Internal Tibial Torsion

Topic updated on 09/25/15 11:32am
  • A condition that is characterized by internal rotation of tibia
    • most common cause of in-toeing
  • Epidemiology
    • demographics
      • usually seen in toddlers (1-3 years)
    • location
      • often bilateral
  • Pathophysiology
    • exact etiology unknown
    • believed to be caused by intra-uterine positioning
    • possibly due to excessive tightness of the medial ligamentous structures of the leg
  • Associated conditions
    • developmental dysplasia of the hip (DDH)
      • 15-20% of cases
    • metatarsus adductus
  • Prognosis
    • outcomes
      • usually resolves spontaneously by age 6
  • History
    • commonly noticed once child begins walking 
    • parents report that the legs are "turning in"
    • increased tripping and/or falling reported by parents/caregivers
  • Symptoms
    • usually asymptomatic
  • Physical exam 
    • assess tibial torsion in prone position
      • thigh-foot angle 
        • normal
          • average = 0 to -10 degrees internal rotation in childhood 
        • abnormal
          • thigh-foot angle greater than -15 degrees internal rotation, or greater than 3 standard deviations
      • technique  
        • measure the angle formed by a line bisecting the foot relative to a line bisecting the thigh 
    • assess tibial torsion at the ankle
      • transmalleolar angle
        • normal
          • average = 0 to -10 degrees internal rotation in childhood 
        • abnormal
          • transmalleolar angle greater than -15 degrees internal rotation, or greater than 3 standard deviations
      • technique
        • measure the angle formed by a line passing through the lateral and medial malleoli relative to a line perpendicular to the long axis of the thigh
    • assess tibial torsion during gait 
      • foot-progression angle
        • normal is -5 to +20 degrees
      • technique 
        • measure the angle of the foot relative the line of progression during gait
  • Radiographs
    • usually not indicated unless other conditions present (see above)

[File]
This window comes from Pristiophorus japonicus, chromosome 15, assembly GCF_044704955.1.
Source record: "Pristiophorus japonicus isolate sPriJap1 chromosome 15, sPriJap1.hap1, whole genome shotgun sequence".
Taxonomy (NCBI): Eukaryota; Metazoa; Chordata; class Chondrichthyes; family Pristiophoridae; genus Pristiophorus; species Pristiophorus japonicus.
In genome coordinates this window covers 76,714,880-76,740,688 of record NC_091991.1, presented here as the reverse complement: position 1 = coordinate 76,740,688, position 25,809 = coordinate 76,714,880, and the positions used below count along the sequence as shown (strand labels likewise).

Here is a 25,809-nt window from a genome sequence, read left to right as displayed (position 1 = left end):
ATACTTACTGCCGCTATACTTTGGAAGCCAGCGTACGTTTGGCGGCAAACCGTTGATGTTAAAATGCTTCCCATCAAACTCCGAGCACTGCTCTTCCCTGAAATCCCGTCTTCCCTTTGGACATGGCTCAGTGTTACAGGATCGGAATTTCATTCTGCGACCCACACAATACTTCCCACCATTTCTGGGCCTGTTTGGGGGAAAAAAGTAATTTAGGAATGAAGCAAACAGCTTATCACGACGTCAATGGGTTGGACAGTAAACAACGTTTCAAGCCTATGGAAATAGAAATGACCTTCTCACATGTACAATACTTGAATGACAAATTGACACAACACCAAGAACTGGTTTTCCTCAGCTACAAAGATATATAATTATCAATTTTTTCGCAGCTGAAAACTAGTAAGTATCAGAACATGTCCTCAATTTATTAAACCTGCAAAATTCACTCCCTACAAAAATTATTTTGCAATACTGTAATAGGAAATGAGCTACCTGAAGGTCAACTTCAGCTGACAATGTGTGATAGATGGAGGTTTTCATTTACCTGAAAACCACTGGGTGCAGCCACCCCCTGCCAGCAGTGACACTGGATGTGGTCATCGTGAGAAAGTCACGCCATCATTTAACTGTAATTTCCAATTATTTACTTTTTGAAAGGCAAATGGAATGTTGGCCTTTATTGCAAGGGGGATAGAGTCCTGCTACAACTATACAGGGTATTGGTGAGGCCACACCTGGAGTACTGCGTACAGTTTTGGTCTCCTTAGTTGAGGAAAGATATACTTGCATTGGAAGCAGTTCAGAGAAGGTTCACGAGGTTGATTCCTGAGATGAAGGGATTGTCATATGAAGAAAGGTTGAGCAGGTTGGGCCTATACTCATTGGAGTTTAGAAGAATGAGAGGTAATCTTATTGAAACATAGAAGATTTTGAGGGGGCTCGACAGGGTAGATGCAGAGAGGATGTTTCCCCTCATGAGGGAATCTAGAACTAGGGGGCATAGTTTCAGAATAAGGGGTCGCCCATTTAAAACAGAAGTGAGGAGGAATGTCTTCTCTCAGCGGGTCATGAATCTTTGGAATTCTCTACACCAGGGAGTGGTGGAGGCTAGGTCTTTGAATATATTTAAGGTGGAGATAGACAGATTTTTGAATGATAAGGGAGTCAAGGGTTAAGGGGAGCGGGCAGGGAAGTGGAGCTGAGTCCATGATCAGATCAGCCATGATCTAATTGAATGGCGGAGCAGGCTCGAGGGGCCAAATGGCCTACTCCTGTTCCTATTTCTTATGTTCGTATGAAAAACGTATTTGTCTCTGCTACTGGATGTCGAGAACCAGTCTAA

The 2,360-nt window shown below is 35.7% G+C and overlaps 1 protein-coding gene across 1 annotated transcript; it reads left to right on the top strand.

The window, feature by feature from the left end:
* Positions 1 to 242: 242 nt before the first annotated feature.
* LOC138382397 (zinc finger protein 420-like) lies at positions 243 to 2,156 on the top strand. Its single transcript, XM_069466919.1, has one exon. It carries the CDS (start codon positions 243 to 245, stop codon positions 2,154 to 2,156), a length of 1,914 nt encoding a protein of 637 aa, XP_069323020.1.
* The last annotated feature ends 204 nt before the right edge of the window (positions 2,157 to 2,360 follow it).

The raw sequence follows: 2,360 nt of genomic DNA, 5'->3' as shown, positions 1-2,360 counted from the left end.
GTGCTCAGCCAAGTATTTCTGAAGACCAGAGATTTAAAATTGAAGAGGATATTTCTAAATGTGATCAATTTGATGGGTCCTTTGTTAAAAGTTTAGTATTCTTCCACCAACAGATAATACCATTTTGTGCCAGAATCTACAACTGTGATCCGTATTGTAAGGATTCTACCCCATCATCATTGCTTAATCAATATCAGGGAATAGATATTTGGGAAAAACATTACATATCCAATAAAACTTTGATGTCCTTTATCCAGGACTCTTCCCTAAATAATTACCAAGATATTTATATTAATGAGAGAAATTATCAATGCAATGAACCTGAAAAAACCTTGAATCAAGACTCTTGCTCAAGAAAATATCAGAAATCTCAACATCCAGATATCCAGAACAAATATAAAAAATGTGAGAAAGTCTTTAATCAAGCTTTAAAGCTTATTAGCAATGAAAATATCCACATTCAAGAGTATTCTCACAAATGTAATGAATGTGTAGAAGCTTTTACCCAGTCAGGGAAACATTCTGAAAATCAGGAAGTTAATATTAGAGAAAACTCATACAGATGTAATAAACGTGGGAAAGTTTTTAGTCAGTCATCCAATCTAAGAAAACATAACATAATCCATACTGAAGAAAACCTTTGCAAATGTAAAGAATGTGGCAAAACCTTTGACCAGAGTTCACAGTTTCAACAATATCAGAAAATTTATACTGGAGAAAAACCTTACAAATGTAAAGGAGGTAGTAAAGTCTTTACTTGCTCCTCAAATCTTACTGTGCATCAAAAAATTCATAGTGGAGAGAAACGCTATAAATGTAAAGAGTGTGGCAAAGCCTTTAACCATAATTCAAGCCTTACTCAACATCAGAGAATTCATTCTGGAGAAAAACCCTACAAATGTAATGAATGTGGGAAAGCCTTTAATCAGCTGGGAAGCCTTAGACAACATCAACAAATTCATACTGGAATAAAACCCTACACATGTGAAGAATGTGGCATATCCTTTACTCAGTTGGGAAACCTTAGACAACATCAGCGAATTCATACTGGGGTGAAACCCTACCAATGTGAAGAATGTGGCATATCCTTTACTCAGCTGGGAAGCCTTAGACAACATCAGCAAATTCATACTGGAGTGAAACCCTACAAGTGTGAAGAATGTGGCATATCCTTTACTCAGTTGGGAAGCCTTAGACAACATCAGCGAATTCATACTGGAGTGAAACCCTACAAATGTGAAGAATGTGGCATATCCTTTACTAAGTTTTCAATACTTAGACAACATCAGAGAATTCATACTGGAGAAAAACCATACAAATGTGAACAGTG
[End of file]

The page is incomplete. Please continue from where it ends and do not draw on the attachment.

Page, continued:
Causes of Intoeing
Condition Key findings
Tibial Torsion Thigh-foot angle < -10 degrees

Femoral Anteversion Internal rotation >70 degrees and < 20 degrees of external rotation (tested in prone position)
Metatarsus Adductus   Medial deviation of the forefoot with normal alignment of the hindfoot
  • In-toeing associated with the following necessitates further work-up
    • pain
    • limb length discrepancy
    • progressive deformity
    • family history positive for rickets/skeletal dysplasias/mucopolysaccharidoses
    • limb rotational profiles 2 standard deviations outside of normal 
  • Nonoperative
    • observation and parental education
      • indications
        • most cases 
      • outcomes
        • usually resolves spontaneously by age 6
        • bracing/orthotics do not change natural history of condition
  • Operative
    • derotational supramalleolar tibial osteotomy
      • indications
        • child > 8 years of age 
        • thigh-foot angle >15 degrees, or greater than 3 standard deviations
        • very rarely required


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Qbank (2 Questions)

(OBQ09.39) A 2-year-old boy is brought to your clinic by his mother for being "pigeon-toed". Each of the following measurements found on physical examination are a routine part of defining the child's lower extremity rotational profile EXCEPT. Topic Review Topic
FIGURES: A   B   C   D   E  

1. Figure A
2. Figure B
3. Figure C
4. Figure D
5. Figure E

(OBQ08.39) An 18-month-old girl is brought to clinic by her mother for in-toeing. All of the following features should prompt the physician to perform further evaluation (including radiographs) if found in conjunction with in-toeing EXCEPT: Topic Review Topic

1. limb length discrepancy
2. metatarsus adductus
3. pain
4. family history of skeletal dysplasias
5. limb rotational profiles 2 standard deviations outside of normal



Beautiful Presentation to understand In-toeing of gait
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